Domain Aftermarket is Humming

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In the last week, I have learned about 3 seven figure domain name sales that closed this month. I know two of the three names, but I do not know the sale prices for any of these domain names. To my knowledge, none of these sales are going to be reported publicly. These sales will end up being more along the lines of hearsay, although I heard directly from principals on two of the three deals.

I had a fairly routine August in terms of domain name sales. I sold seven domain names with one Afternic sale from August 24th still pending payment. None of these sales were noteworthy from a value perspective. I spent quite a bit more on acquisitions in August than I made in sales, including the acquisition of MLR.com.

When I look back on the year, August will likely be one of the worst months for my business in terms of revenue. This isn’t a surprise since the Summer months are typically slower than the rest of the year.

Despite my own slow month, I think it is pretty clear that the domain name aftermarket is humming. A quick look at the DNJournal year to date sales report shows how strong the market is right now. As they say, this is only the tip of the iceberg in terms of domain name sales.

You would need to break the six figure market to even get in the top 88 publicly reported domain name sales right now. I bet by the end of the year, a $100k sale would not even make the list of the top 100 sales for 2021. This is remarkable considering a $60,000 sale made the chart last year and a sale just shy of $60,000 made the chart in 2019.

Digital assets are on a tear this year, and the domain name aftermarket is hot right now. This may go down as the best year in history.

About The Author: Elliot Silver is an Internet entrepreneur and publisher of DomainInvesting.com. Elliot is also the founder and President of Top Notch Domains, LLC, a company that has sold seven figures worth of domain names in the last five years. Please read the DomainInvesting.com Terms of Use page for additional information about the publisher, website comment policy, disclosures, and conflicts of interest.

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6 COMMENTS

  1. MLR.com? Now that’s a nice acquisition depending on what you paid.

    God enabled me to buy a really nice one this year, and last year too. Not for sale, but as an end user since I’m an end user first, domain investor second. Also a bunch of other less expensive nice ones this year too. Same deal – end use, nor for resale. I would definitely like to sell one like mlr.com though. Doesn’t seem to fit into my usage goals if I had it. I have not had any domain sales this year, but it seems a number of my actual listings get a fair amount of attention. I guess no one wants to pull the trigger yet. Plus I’ve priced a number of them with what might cause a little sticker shock. Yes, I often don’t follow the Rick Rule about not pricing. Has worked well for me actually. My feeling is that it has to be a “Rick Scwartz” level domain in order to use that rule. And without question, some I definitely would not price, along those lines.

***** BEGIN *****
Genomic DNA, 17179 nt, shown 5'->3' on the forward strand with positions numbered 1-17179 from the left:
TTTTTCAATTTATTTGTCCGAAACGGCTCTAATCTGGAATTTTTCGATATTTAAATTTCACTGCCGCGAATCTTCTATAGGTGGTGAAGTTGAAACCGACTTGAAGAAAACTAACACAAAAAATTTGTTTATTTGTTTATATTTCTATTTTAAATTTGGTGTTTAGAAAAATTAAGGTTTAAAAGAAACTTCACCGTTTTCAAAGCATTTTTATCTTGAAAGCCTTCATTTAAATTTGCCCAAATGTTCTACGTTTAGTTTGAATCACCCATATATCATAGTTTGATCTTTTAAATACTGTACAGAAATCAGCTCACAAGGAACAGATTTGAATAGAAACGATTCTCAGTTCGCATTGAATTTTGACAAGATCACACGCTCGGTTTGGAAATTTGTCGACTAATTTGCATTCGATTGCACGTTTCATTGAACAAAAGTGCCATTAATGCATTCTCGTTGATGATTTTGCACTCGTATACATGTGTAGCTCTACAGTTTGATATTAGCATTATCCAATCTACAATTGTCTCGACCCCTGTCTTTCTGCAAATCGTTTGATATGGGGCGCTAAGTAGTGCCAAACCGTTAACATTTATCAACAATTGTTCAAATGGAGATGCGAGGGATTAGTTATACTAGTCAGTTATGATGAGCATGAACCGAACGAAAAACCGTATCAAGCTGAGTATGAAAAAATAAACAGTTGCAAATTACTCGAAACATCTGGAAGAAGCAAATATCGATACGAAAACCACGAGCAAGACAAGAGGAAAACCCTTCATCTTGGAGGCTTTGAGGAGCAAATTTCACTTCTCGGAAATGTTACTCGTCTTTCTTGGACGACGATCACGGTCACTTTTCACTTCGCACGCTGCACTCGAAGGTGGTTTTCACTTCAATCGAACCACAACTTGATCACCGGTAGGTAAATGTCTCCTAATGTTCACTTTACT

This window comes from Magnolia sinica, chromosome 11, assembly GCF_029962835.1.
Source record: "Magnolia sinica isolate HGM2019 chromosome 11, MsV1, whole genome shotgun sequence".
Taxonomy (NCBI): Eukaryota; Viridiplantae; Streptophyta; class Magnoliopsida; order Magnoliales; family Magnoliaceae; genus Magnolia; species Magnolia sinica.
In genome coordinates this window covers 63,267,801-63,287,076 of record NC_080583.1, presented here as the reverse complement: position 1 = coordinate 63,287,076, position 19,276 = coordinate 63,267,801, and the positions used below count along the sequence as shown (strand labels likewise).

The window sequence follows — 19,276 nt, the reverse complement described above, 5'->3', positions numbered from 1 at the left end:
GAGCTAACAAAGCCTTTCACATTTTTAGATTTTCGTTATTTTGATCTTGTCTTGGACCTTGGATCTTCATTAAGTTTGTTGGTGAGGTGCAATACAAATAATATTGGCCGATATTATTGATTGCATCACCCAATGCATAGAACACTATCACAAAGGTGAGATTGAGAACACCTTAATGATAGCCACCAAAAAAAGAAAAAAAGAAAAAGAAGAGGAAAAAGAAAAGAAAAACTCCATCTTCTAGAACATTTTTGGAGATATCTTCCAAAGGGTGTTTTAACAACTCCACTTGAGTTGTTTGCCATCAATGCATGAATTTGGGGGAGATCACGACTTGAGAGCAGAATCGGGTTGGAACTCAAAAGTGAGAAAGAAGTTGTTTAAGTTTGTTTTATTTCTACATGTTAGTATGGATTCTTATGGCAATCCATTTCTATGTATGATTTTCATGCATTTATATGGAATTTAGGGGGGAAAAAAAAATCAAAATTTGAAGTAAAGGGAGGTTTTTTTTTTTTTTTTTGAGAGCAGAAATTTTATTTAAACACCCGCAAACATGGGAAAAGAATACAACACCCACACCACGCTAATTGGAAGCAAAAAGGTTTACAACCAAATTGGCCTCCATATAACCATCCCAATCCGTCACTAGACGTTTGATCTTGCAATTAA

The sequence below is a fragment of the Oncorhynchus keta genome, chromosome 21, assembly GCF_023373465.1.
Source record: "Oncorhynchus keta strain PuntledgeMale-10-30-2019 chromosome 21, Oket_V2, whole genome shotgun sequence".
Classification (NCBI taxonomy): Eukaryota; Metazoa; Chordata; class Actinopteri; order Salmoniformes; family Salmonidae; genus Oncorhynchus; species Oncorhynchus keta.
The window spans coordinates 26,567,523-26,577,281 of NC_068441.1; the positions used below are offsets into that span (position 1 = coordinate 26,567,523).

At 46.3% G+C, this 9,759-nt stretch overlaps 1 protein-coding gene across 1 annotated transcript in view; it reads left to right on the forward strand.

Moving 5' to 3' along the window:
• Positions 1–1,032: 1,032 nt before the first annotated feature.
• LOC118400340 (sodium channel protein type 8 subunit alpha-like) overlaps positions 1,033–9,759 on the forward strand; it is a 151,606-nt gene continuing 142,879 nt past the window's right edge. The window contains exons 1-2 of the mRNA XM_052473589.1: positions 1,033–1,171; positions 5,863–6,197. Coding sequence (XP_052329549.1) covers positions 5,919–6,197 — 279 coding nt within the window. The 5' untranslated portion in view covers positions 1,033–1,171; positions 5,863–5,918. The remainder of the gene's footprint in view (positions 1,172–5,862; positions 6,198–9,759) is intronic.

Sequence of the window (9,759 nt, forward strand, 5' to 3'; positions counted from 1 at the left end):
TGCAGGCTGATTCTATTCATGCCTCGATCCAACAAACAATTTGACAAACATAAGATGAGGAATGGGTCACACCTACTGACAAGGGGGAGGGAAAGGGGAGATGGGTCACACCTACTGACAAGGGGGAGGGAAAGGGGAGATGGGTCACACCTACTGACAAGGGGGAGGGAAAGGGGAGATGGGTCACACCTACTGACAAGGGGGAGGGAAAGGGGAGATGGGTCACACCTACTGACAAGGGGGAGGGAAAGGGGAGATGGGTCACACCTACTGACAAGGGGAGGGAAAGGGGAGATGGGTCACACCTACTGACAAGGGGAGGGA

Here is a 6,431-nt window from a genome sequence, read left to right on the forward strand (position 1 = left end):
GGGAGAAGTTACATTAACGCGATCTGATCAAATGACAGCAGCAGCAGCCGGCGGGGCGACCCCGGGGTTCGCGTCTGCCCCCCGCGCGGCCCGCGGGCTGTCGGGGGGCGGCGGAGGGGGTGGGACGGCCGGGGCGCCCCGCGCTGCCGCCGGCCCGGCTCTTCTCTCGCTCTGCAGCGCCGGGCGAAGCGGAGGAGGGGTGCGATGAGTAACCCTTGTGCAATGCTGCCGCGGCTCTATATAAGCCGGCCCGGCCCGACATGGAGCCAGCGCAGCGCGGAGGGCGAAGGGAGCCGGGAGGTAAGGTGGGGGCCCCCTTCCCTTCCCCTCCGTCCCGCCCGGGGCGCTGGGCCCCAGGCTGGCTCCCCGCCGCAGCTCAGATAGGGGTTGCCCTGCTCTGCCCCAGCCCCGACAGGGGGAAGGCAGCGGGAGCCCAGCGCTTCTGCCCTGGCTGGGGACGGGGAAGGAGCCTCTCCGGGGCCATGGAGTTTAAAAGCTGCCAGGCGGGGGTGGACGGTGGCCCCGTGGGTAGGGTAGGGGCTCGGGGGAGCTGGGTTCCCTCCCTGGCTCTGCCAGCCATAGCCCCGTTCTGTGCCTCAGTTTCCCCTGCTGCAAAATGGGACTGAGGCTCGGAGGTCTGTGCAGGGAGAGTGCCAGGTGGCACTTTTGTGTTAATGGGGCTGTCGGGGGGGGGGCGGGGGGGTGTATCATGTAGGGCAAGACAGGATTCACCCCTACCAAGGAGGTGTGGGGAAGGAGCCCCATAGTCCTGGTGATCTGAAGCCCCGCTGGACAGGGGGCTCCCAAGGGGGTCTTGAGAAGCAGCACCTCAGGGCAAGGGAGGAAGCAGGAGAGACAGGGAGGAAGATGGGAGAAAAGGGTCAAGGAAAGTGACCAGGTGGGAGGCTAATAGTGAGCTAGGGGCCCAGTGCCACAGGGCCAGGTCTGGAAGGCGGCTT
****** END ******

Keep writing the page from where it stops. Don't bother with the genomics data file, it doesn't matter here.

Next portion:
• Well it’s all just one business if you ask me, Bradley. 🙂 Don’t want to go into it though, lol.

        Probably only have about 500 domains now. Most not for sale, but a big bunch are. Two nice sales last year, more than paid for the nicest one I bought for use then. Now that was divine providence indeed. At times in the past have had over 1000 domains, but I don’t think I’ve ever carried as many as 1500 or more at one time. I tend to do spring cleaning and cull the flock, letting a lot go. Occasionally regret a few too, though fortunately not many.

  2. I had a decent last 2 weeks in August, after a few weeks of domain drought.

    Most big sales I’ve had in the past required NDAs. The atty repping one buyer insisted I couldn’t own any domains beginning with Co as it could be construed as “similar to the domain” her client had just purchased from me. That clause was excised from the agreement.

    Bottom line: most big deals go unreported as they are initiated by well-known brokers/IP acquirers and their lawyers go overboard in protecting their clients. But maybe that’s just a way to pad the bill, suggesting clauses they know won’t get accepted.

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